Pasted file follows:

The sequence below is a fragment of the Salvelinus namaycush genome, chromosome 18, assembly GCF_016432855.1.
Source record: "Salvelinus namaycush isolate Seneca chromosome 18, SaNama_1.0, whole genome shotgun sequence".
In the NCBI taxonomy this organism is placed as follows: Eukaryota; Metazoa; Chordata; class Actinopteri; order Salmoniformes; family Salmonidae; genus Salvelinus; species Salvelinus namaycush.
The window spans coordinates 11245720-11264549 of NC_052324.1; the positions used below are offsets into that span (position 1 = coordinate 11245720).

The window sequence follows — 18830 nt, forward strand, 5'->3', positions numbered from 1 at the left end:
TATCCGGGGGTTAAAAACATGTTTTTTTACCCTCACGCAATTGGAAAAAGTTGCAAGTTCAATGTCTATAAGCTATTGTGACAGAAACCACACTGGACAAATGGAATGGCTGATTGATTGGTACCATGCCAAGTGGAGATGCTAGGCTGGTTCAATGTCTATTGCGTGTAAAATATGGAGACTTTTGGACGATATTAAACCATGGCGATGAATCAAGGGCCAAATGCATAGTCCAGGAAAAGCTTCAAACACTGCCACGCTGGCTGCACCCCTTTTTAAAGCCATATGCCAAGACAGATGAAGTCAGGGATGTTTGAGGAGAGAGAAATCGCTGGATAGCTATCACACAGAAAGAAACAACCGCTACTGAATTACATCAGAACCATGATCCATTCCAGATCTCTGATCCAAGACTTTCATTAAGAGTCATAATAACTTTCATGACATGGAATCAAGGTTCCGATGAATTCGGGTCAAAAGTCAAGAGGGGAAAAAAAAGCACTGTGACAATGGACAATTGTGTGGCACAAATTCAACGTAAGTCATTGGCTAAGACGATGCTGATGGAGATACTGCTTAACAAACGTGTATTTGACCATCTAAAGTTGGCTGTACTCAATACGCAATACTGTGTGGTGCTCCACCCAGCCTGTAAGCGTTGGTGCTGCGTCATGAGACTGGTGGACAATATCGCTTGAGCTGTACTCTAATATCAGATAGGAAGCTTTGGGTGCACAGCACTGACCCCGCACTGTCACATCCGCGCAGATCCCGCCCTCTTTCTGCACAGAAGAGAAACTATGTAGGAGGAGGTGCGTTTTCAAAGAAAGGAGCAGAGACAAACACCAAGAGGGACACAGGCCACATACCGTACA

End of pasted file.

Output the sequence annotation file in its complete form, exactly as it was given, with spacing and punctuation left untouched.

The sequence below is a fragment of the Salvelinus namaycush genome, chromosome 18, assembly GCF_016432855.1.
Source record: "Salvelinus namaycush isolate Seneca chromosome 18, SaNama_1.0, whole genome shotgun sequence".
In the NCBI taxonomy this organism is placed as follows: Eukaryota; Metazoa; Chordata; class Actinopteri; order Salmoniformes; family Salmonidae; genus Salvelinus; species Salvelinus namaycush.
The window spans coordinates 11245720-11264549 of NC_052324.1; the positions used below are offsets into that span (position 1 = coordinate 11245720).

The window sequence follows — 18830 nt, forward strand, 5'->3', positions numbered from 1 at the left end:
TATCCGGGGGTTAAAAACATGTTTTTTTACCCTCACGCAATTGGAAAAAGTTGCAAGTTCAATGTCTATAAGCTATTGTGACAGAAACCACACTGGACAAATGGAATGGCTGATTGATTGGTACCATGCCAAGTGGAGATGCTAGGCTGGTTCAATGTCTATTGCGTGTAAAATATGGAGACTTTTGGACGATATTAAACCATGGCGATGAATCAAGGGCCAAATGCATAGTCCAGGAAAAGCTTCAAACACTGCCACGCTGGCTGCACCCCTTTTTAAAGCCATATGCCAAGACAGATGAAGTCAGGGATGTTTGAGGAGAGAGAAATCGCTGGATAGCTATCACACAGAAAGAAACAACCGCTACTGAATTACATCAGAACCATGATCCATTCCAGATCTCTGATCCAAGACTTTCATTAAGAGTCATAATAACTTTCATGACATGGAATCAAGGTTCCGATGAATTCGGGTCAAAAGTCAAGAGGGGAAAAAAAAGCACTGTGACAATGGACAATTGTGTGGCACAAATTCAACGTAAGTCATTGGCTAAGACGATGCTGATGGAGATACTGCTTAACAAACGTGTATTTGACCATCTAAAGTTGGCTGTACTCAATACGCAATACTGTGTGGTGCTCCACCCAGCCTGTAAGCGTTGGTGCTGCGTCATGAGACTGGTGGACAATATCGCTTGAGCTGTACTCTAATATCAGATAGGAAGCTTTGGGTGCACAGCACTGACCCCGCACTGTCACATCCGCGCAGATCCCGCCCTCTTTCTGCACAGAAGAGAAACTATGTAGGAGGAGGTGCGTTTTCAAAGAAAGGAGCAGAGACAAACACCAAGAGGGACACAGGCCACATACCGTACA